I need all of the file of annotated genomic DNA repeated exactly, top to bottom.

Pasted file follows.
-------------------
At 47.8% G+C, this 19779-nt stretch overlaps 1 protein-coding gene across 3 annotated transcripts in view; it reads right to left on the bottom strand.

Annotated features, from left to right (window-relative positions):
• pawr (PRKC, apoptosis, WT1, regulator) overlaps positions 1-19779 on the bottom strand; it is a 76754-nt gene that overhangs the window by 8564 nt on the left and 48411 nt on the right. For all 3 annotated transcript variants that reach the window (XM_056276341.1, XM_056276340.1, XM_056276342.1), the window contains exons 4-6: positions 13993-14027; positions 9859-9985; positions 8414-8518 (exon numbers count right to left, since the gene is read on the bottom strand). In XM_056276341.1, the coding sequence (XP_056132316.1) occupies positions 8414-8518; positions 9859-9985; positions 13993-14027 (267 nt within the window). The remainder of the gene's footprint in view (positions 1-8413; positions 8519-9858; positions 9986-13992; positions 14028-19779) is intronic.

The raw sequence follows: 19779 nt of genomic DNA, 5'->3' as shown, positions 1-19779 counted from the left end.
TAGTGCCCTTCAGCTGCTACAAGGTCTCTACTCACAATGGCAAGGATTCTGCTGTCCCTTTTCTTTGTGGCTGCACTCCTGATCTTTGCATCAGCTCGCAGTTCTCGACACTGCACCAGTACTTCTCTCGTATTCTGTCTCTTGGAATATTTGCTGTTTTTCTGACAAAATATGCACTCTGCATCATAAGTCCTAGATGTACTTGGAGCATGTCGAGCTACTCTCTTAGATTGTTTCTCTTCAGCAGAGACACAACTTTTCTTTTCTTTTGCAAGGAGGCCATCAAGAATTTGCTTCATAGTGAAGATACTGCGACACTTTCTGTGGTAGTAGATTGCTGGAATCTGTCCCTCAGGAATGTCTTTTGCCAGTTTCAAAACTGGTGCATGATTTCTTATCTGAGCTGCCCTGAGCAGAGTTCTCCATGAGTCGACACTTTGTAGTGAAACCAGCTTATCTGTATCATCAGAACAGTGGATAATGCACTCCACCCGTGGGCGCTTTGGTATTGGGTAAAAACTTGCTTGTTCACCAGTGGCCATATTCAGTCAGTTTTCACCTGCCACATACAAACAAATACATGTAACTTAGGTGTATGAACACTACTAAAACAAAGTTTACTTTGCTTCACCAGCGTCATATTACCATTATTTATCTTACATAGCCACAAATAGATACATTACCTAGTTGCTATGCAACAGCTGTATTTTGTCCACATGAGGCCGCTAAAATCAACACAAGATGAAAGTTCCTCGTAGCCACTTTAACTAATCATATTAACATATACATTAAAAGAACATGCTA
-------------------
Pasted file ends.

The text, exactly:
At 47.8% G+C, this 19779-nt stretch overlaps 1 protein-coding gene across 3 annotated transcripts in view; it reads right to left on the bottom strand.

Annotated features, from left to right (window-relative positions):
• pawr (PRKC, apoptosis, WT1, regulator) overlaps positions 1-19779 on the bottom strand; it is a 76754-nt gene that overhangs the window by 8564 nt on the left and 48411 nt on the right. For all 3 annotated transcript variants that reach the window (XM_056276341.1, XM_056276340.1, XM_056276342.1), the window contains exons 4-6: positions 13993-14027; positions 9859-9985; positions 8414-8518 (exon numbers count right to left, since the gene is read on the bottom strand). In XM_056276341.1, the coding sequence (XP_056132316.1) occupies positions 8414-8518; positions 9859-9985; positions 13993-14027 (267 nt within the window). The remainder of the gene's footprint in view (positions 1-8413; positions 8519-9858; positions 9986-13992; positions 14028-19779) is intronic.

The raw sequence follows: 19779 nt of genomic DNA, 5'->3' as shown, positions 1-19779 counted from the left end.
TAGTGCCCTTCAGCTGCTACAAGGTCTCTACTCACAATGGCAAGGATTCTGCTGTCCCTTTTCTTTGTGGCTGCACTCCTGATCTTTGCATCAGCTCGCAGTTCTCGACACTGCACCAGTACTTCTCTCGTATTCTGTCTCTTGGAATATTTGCTGTTTTTCTGACAAAATATGCACTCTGCATCATAAGTCCTAGATGTACTTGGAGCATGTCGAGCTACTCTCTTAGATTGTTTCTCTTCAGCAGAGACACAACTTTTCTTTTCTTTTGCAAGGAGGCCATCAAGAATTTGCTTCATAGTGAAGATACTGCGACACTTTCTGTGGTAGTAGATTGCTGGAATCTGTCCCTCAGGAATGTCTTTTGCCAGTTTCAAAACTGGTGCATGATTTCTTATCTGAGCTGCCCTGAGCAGAGTTCTCCATGAGTCGACACTTTGTAGTGAAACCAGCTTATCTGTATCATCAGAACAGTGGATAATGCACTCCACCCGTGGGCGCTTTGGTATTGGGTAAAAACTTGCTTGTTCACCAGTGGCCATATTCAGTCAGTTTTCACCTGCCACATACAAACAAATACATGTAACTTAGGTGTATGAACACTACTAAAACAAAGTTTACTTTGCTTCACCAGCGTCATATTACCATTATTTATCTTACATAGCCACAAATAGATACATTACCTAGTTGCTATGCAACAGCTGTATTTTGTCCACATGAGGCCGCTAAAATCAACACAAGATGAAAGTTCCTCGTAGCCACTTTAACTAATCATATTAACATATACATTAAAAGAACATGCTA